via Candour: A national value to salvation? November 6, 2013 NewsDay Guest Column Special Correspondent
Some of the newly appointed ministers and deputy ministers are opening up and saying it as it is. And what a breath of fresh air it promises to be.
If ever Zimbabwe is to pull out of its economic malaise it needs to be honest with itself.
Blaming sanctions for all its ills is being “economical with the truth”. Sanctions came only yesterday and yet the seeds of our economic decline were sowed even before independence. History shows that local market focused on import substitution, in the context of a small market and protectionism does not grow globally competitive enterprises.
International goodwill, the peace dividend and morally right, but unsustainable expenditure in social services, translated into rapid growth upon independence, but that soon wore off, with economic decline gaining momentum, as reserves were exhausted.
A newly bloated public service, fiscal mismanagement, HIV and Aids and corruption also took their toll. The war in Mozambique against Renamo and Operation Restore Sovereign Legitimacy in the DRC, justified though they both were, introduced Zimbabwe to the printing of huge sums of money.
Public borrowing in hard currency for consumption and to fund the DRC war effort put the last nail in the economy’s coffin. This unchecked decline resulted in the birth of the MDC, as labour was squeezed by the failing economy.
A desperate response by Zanu PF saw the launch of the chaotic, though necessary, land reform programme, as the party sought its survival and that of its legacy as a liberation movement. The sanctions and the hyper-inflation that followed are now of course, history, but the seeds of non-sustainable economic growth had been sown years before.
Make no mistake going forward, however, about the potential dangers of sanctions, should they be covertly extended to financial warfare, albeit labeled as targeted. A recent book, Treasury’s War, subtitled “The unleashing of a New Era of Financial Warfare” profiled in Finance and Development, September 2013, should be mandatory reading for those in authority. Iran and Syria have shown Zimbabwe the way forward.
Were sanctions to be lifted tomorrow — and I pray they are, if only to remove the convenient excuse that they, and they alone, are behind our poor productivity across all sectors — Zimbabwe will not progress unless the candour that we have recently seen from Cabinet members and their deputies translates into action.
Inability to confront the truth is how the USSR was lost, as it delayed necessary changes; delayed perestroika.
Deng Xiaoping confronted the truth and rose above the ideology of communism, to save his country by setting up a positive growth trajectory never seen in history before. Deputy minister of Finance Samuel Undenge’s honest admission that corruption needs urgent tackling and the national debt overhang is an albatross around the nation’s economic neck needs to be applauded. Zimbabwe must do what it takes to combat corruption and to get the debt forgiven and written off.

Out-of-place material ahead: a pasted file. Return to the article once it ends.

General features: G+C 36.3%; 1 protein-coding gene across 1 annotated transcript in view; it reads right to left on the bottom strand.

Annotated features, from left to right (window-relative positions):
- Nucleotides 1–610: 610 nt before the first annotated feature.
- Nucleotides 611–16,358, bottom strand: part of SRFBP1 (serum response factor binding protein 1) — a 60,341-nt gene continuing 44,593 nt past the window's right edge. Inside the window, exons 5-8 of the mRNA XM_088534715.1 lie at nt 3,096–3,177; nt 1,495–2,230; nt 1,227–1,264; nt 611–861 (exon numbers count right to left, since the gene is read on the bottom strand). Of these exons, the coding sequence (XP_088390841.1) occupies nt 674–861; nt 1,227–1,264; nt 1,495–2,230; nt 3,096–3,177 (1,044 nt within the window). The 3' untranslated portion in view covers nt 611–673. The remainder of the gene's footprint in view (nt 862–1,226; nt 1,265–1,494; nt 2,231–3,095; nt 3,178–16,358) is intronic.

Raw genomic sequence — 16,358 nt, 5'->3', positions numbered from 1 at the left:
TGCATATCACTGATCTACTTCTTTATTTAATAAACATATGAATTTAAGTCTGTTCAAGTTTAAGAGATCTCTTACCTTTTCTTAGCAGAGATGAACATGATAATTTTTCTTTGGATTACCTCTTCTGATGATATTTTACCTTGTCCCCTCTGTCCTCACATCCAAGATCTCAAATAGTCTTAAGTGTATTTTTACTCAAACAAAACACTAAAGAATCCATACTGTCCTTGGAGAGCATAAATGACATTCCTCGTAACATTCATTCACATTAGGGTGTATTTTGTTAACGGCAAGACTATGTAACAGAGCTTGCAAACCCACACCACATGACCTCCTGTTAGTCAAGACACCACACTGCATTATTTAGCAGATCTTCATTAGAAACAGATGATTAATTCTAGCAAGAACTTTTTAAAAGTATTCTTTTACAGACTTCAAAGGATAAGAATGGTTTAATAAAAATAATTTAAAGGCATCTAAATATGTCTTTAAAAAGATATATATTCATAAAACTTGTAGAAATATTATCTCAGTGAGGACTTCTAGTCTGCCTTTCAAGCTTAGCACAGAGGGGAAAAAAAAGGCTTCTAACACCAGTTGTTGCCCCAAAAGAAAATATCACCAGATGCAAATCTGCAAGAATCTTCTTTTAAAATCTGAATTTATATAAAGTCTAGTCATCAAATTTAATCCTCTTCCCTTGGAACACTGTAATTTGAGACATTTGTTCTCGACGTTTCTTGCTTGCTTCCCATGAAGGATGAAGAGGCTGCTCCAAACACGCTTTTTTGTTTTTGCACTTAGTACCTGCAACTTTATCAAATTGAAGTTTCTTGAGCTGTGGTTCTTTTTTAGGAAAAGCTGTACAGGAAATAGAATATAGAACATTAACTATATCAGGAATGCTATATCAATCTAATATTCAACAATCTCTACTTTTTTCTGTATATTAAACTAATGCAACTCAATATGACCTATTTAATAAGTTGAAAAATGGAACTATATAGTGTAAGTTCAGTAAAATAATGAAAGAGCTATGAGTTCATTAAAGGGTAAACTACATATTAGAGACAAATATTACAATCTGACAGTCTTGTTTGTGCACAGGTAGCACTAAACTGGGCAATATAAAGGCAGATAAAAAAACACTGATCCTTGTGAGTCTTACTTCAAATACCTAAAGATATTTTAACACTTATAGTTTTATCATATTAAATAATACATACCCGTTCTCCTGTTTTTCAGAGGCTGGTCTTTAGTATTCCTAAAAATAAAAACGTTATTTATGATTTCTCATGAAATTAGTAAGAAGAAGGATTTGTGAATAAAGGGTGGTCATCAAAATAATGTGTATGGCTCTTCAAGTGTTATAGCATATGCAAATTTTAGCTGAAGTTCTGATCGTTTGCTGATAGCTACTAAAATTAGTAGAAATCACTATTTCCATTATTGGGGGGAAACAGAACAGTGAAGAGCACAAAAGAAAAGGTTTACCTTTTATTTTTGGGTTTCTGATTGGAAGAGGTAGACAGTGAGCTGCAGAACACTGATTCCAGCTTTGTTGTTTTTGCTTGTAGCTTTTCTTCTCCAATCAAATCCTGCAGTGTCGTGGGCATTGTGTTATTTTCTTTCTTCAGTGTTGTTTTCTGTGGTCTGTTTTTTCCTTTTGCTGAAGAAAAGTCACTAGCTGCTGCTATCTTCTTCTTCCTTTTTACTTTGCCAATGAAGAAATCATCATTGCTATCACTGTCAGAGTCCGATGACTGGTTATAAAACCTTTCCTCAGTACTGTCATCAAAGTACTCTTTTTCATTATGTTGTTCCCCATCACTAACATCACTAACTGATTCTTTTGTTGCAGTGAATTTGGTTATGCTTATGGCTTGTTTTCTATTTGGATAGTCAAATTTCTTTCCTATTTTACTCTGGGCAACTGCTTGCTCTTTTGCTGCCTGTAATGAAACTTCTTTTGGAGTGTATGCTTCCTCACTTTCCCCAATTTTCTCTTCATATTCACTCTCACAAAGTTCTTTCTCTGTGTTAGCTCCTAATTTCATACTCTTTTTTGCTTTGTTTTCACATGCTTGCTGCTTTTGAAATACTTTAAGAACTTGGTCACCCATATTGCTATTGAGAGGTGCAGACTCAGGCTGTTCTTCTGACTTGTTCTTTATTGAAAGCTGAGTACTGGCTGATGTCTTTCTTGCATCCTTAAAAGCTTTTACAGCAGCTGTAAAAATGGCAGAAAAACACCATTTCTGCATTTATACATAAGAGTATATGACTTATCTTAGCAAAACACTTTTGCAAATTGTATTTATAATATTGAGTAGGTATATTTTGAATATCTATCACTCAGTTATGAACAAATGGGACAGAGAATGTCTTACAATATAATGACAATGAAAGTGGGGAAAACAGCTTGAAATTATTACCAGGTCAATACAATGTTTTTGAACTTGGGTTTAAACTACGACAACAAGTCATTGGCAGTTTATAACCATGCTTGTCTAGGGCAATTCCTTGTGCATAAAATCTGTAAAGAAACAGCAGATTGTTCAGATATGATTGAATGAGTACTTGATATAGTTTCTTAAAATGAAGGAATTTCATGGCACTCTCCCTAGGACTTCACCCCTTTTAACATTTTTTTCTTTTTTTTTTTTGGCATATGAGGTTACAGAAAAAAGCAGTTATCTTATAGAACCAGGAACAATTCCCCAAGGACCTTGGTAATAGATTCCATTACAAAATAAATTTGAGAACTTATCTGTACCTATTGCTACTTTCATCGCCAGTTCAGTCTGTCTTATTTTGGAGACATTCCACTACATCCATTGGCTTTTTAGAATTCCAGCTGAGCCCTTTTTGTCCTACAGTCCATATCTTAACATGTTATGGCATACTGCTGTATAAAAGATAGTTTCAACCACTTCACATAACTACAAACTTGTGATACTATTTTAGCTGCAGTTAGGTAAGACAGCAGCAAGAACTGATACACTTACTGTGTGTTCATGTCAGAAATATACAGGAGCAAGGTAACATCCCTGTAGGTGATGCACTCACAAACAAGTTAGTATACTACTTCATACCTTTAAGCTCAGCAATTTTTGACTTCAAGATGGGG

Corruption puts off principled investors besides diverting resources from the national purse. Economists have established that over the past few decades economic growth in resource-rich countries has, on average been lower than in resource-poor ones. Corrupt ruling elites have been identified as the problem, as in many cases revenue derived from natural resources flows directly through the government’s coffers. Corrupt public officials are thus able to take advantage of weak paper trails to siphon receivables to personal off-shore bank accounts.
Years of “looking to the East” should now yield fruit, if the nation is honest with itself. The East has shown that investment, raising agricultural production and productivity and driving exports are the three key ingredients of sustainable economic growth. Zimbabwe must resist the temptation of re-focusing exclusively on Millennium Development Goals. Rapid, sustained economic growth has come out as the best way of lifting millions out of poverty.
The truth too, is now being told on the government’s policies of “indigenisation” and “empowerment”. The honourable minister of Youth, Indigenisation and Economic Empowerment Francis Nhema has done a manful job of explaining economic empowerment to the Press and to both Zanu PF and CZI. Indigenisation and empowerment, as they had come to be known pre-elections, are now all, but dead. Instead the minister and his colleagues at Finance should also now concentrate on managing corruption and capital flight risk across all sectors.
The nation, as Cabinet would have noted, would shoot itself in the foot if it went after foreign-owned banks. Banks need to grow their balance sheets as this would allow the banks to loan more for longer periods at affordable interest rates, thereby helping to address the liquidity crisis.
Dr Paul Chimedza also hit the right note when he conceded that the nation lacks the resources to fund public healthcare adequately. Public private partnerships, he observed, could roll back the State in care-giving. The same sentiments, with respect to public accounting and auditing, were echoed by a World Bank representative who addressed a delayed winter school for accountants.